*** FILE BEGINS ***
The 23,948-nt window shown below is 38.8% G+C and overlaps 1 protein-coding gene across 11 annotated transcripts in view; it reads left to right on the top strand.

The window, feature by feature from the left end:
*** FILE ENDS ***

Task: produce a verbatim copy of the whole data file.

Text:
The 23,948-nt window shown below is 38.8% G+C and overlaps 1 protein-coding gene across 11 annotated transcripts in view; it reads left to right on the top strand.

The window, feature by feature from the left end: